|Trade names||Emcyt, Estracyt|
|Synonyms||Leo 299; NSC-89199; Ro 21-8837/001; Estradiol 3-[bis(2-chloroethyl)carbamate] dihydrogen phosphate|
|Drug class||Nitrogen mustard; Alkylating antineoplastic agent; Estrogen; Estrogen ester|
|Metabolites||Estramustine, estromustine, normustine, estradiol, estrone, phosphoric acid|
|Biological half-life||15–24 hours|
|Chemical and physical data|
|Molar mass||520.384 g/mol|
|3D model (JSmol)|
Estramustine phosphate, sold under the brand names Emcyt and Estracyt, is a dual alkylating antineoplastic agent (i.e., a chemotherapy drug) of the nitrogen mustard type and hormonal antineoplastic agent of the estrogen type that is used in the treatment of prostate cancer.
Estramustine phosphate is indicated, in the United States, for the palliative treatment of metastatic and/or progressive prostate cancer, whereas in the United Kingdom it is indicated for the treatment of unresponsive or relapsing prostate cancer.
Estramustine phosphate is contraindicated when used in children, patients hypersensitive to estrogens or nitrogen mustards, those with peptic ulcer (an ulcer in the digestive tract), those with severely compromised liver function, those with weak heart muscle (also known as myocardial insufficiency) and those with thromboembolic disorders or complications related to fluid retention.
Common (1-10% frequency):
- Blood clots and complications thereof (including stroke, heart attack, pulmonary embolism, and thrombophlebitis)
Rare (<0.1% frequency):
Unlike other nitrogen mustards, estramustine phosphate seldom produces significant gastrointestinal or hematologic toxicity such as myelosuppression, the major drug toxicity-related cause of drug discontinuation is thromboembolism (blood clots).
Estramustine phosphate have been reported to increase the toxicity and effectiveness of tricyclic antidepressants like amitriptyline and imipramine. Dairy products like milk and other products containing calcium, aluminium, and magnesium like supplements have been reported to reduce the absorption of estramustine phosphate from the gastrointestinal tract hence reducing oral bioavailability. There may be an increased risk of angioedema in those concurrently taking ACE inhibitors.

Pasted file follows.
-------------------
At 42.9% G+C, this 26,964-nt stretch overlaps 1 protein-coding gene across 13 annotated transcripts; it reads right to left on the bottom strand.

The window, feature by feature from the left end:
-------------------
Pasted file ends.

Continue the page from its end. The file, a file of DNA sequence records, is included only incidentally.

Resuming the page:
Estramustine phosphate acts by two mechanisms: 1) direct cytotoxic activity via inhibition of microtubules (caused by its alkylating nitrogen mustard moiety); and 2) antigonadotropic effects which suppress gonadal androgen production (caused by its estrogenic activity). In regards to the latter, there is depolymerization of the microtubules (which estramustine phosphate achieves by binding to microtubule-associated proteins); this arrests prostate cancer cells in the G2/M phase of the cell cycle. The drug is tissue-selectively taken up by prostate cells and hence produces minimal cytotoxic effects in healthy tissue.
Estramustine phosphate is a prodrug and is delivered as an oral capsule. It is readily taken up from the gastrointestinal tract and then rapidly dephosphorylated into estramustine. Estramustine is then partially oxidized to estromustine. Some estramustine and estromustine undergoes hydrolysis at the ester bond in the liver to form the active metabolites normustine, estradiol, and estrone.
Estramustine phosphate is an estrane steroid and an estrogen ester. It is a derivative and diester of estradiol with a nitrogen mustard-carbamate ester moiety and a phosphate ester attached. Estramustine phosphate is provided as the sodium or meglumine salt. Related although never-marketed drugs include alestramustine, atrimustine, cytestrol acetate, estradiol mustard, ICI-85966, and phenestrol.
Society and culture
Estramustine phosphate is provided as the sodium salt estramustine phosphate sodium (USAN) or estramustine sodium phosphate (BANM, JAN) or as the meglumine salt estramustine phosphate meglumine, and these are the generic names of the drug.
Estramustine phosphate is marketed in the United States, Canada, and Mexico under the brand name Emcyt, whereas the drug is marketed under the brand name Estracyt in the United Kingdom and elsewhere throughout Europe as well as in Argentina, Chile, and Hong Kong. It has been discontinued in a number of markets, including Australia, Brazil, Ireland, and Norway.
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